In covering the 1967 war, the producers seemed excessively at pains to exonerate Egyptian President Gamal Abdel Nasser for the grand failure of his 1967 war-mongering. Underplaying, for example, his virulent rhetoric against the Jews and Israel that whipped Egyptian public opinion into war fever, PBS refers to "popular hatred of Israel which Nasser did nothing to discourage." But the presentation of the war again provided valuable interviews and footage of key American, Arab and Israeli statesman. A view of Cold War maneuvering by America and the Soviet Union offered insight into the vulnerabilities of Middle East nations during the period. Once again, Israel's perilous circumstances were clear.
The documentary's coverage of the emergence of the PLO was generally balanced, though here too there appeared to be some tendency to downplay the group's terrorist record. Despite reporting some attacks against Israelis, including at Ma'alot, Kiryat Shemona and Munich, there was no mention of the terrorism inflicted worldwide, against tourists at airports in Rome, Vienna, Athens and elsewhere. Similarly, the PLO's key role in destabilizing Lebanon after the organization was driven out of Jordan was unmentioned. PBS reports simply that in 1975 "civil war broke out in Lebanon." Civil war broke out because the PLO had established a mini-state in the south of the country, challenging the sovereignty of the nation and unsettling the delicate political balance in the government between Christians and Muslims.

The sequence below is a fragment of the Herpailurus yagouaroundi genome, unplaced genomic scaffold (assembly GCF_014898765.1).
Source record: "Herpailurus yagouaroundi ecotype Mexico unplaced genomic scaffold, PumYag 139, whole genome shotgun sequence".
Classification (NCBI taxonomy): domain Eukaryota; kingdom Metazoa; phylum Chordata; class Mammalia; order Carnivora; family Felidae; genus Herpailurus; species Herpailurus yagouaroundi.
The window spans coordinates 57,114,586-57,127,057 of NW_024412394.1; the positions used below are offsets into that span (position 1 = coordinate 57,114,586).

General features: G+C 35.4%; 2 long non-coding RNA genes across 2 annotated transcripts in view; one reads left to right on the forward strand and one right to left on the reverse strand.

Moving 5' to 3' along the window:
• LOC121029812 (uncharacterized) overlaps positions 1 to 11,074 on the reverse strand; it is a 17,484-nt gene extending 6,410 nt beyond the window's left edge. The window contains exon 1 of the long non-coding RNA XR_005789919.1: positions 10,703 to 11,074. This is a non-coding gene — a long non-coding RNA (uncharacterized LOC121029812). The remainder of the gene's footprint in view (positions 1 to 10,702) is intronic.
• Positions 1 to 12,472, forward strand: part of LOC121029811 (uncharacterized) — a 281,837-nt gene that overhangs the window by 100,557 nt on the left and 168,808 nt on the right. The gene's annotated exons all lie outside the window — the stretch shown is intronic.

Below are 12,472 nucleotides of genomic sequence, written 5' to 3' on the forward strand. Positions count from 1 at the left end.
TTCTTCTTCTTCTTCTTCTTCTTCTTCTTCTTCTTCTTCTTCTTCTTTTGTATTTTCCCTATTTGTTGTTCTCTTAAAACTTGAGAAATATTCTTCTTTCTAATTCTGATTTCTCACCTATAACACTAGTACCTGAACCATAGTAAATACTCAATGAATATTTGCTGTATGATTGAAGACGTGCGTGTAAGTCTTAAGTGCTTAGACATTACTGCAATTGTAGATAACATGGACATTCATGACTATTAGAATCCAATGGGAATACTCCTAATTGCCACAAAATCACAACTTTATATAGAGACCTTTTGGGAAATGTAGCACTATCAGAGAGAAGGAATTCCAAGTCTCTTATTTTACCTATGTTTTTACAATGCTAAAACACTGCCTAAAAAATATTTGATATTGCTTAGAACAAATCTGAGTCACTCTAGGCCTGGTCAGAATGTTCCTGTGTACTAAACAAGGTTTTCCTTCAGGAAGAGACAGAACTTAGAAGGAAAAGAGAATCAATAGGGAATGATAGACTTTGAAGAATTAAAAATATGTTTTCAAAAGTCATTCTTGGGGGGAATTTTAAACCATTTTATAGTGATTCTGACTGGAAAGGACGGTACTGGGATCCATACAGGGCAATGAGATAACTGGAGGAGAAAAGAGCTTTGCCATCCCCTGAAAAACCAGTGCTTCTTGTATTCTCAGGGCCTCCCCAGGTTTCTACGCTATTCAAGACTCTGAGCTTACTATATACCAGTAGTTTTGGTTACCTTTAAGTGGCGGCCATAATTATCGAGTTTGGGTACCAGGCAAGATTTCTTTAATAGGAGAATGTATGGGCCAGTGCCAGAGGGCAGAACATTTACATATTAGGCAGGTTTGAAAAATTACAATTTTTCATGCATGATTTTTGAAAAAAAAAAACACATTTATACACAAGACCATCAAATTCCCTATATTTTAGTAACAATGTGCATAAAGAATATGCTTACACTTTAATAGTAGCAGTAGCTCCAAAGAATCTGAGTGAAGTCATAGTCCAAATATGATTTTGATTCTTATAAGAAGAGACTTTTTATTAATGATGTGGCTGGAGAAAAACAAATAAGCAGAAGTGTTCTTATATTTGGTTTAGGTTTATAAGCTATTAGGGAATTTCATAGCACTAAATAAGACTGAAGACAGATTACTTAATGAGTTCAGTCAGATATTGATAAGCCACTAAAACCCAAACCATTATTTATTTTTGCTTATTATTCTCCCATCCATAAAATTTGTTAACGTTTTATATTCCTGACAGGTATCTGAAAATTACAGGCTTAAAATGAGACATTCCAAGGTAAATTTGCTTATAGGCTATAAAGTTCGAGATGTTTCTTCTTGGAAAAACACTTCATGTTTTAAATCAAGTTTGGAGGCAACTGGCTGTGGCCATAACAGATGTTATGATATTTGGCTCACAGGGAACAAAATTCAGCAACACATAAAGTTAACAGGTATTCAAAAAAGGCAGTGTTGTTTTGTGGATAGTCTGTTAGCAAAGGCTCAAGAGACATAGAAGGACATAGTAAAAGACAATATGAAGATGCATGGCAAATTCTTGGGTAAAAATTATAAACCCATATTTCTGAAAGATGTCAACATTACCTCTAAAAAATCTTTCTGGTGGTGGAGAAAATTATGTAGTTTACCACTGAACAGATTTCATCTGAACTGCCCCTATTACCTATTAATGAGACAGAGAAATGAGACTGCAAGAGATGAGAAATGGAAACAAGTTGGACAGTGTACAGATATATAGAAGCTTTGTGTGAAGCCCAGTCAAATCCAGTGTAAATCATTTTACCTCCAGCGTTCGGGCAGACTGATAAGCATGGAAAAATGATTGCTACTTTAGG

In the period of the Oslo negotiations, The Fifty Years War offered detailed, behind-the-scenes interviews with participants to the discussions. The sensitivity of the meetings, and the ebb and flow of difficult debate, is made evident.
Despite the problems noted, as well as a number of others, it is clear the network undertook to present a serious, careful history. That is a refreshing change, and all too rare in today's media coverage of Israel and the Middle East.
by Andrea Levin